Arriving in Cambodia, my eyes were open to the smells and sounds of the country. But my view had shifted, I was no longer a tourist. I realized that my presence had impact to the community and I cautiously watched my every step. A village tour was no longer a visit to the countryside. A walk through the market was immersing ourselves in the community. I considered the weight of the footprint we left and wondered if our presence might have been an intrusion. When we asked a father if he sends his children to school, he said, “Education doesn’t make the rice grow.”

Doubt can often be a spiral that leads you down, silences your voice, and paralyzes your actions. On the Trek in Cambodia, I thought about who I want to be. Do I want to be a person who is so fearful that they do not act? I did not. When we go out into the world, of course we have impact. Positive and negative. But if the action we take comes with good intentions, then the light of our actions pushes back the boundaries of darkness. The mistake would be not to act because we are fearful of taking the wrong step. The Good Gigs program doesn’t shy away from tough questions, difficult feelings, or the pains of personal and professional growth. It welcomes them and creates a space for you to explore them even if it puts you outside of your comfort zone. Because that’s where interesting happens. That’s where the growth is.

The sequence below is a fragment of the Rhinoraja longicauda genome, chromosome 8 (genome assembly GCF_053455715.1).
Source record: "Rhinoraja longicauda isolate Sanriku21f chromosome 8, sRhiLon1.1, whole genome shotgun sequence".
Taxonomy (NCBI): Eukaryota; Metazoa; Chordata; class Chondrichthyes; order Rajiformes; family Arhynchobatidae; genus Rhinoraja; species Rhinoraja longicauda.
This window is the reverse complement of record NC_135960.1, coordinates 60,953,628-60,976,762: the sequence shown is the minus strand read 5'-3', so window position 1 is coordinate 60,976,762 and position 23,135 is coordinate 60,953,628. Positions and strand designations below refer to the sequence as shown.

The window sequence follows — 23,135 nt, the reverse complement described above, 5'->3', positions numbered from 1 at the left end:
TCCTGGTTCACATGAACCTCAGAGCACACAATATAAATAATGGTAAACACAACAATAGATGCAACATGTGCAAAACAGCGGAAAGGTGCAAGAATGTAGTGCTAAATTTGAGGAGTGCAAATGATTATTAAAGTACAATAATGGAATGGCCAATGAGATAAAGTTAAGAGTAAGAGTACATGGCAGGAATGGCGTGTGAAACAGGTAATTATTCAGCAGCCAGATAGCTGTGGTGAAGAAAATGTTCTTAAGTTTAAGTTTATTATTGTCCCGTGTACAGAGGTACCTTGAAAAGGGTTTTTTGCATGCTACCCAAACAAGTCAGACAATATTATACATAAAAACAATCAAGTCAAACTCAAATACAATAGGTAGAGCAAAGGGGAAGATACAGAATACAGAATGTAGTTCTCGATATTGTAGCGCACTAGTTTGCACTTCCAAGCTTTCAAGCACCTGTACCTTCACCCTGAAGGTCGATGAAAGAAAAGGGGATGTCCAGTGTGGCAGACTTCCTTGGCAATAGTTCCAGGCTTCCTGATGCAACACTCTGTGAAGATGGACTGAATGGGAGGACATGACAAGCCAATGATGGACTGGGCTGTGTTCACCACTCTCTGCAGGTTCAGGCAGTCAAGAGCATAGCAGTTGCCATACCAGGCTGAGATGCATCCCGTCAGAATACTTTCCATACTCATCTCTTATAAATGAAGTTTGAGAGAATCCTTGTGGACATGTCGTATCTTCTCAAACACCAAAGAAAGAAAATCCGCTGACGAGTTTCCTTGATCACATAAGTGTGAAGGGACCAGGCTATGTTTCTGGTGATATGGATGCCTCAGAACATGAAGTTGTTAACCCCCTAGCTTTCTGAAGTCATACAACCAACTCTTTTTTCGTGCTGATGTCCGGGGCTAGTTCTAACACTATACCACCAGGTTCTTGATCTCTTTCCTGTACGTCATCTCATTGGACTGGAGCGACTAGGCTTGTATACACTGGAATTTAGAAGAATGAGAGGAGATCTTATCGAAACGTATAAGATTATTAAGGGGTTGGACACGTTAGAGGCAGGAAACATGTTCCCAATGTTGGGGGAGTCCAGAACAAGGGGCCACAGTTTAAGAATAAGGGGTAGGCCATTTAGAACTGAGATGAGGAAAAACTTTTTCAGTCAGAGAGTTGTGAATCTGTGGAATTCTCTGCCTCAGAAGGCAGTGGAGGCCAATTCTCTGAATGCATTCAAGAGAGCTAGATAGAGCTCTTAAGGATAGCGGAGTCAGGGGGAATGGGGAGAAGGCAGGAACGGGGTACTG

Through Good Gigs, I learned a great deal about education, economic development, and what it truly means to be in service of others. The result of the program is work that helps charitable organizations, but the outcome is taking learnings from the experience and translating them into growth. These experiences have definitely shaped who I am and what kind of person I want to be. Working at VMware has been professionally rewarding and I am proud of the innovative work that I have been a part of. I am most proud of working with the VMware Foundation and being part of the Good Gigs program. It has been the highlight of my career and will always be a landmark in my life.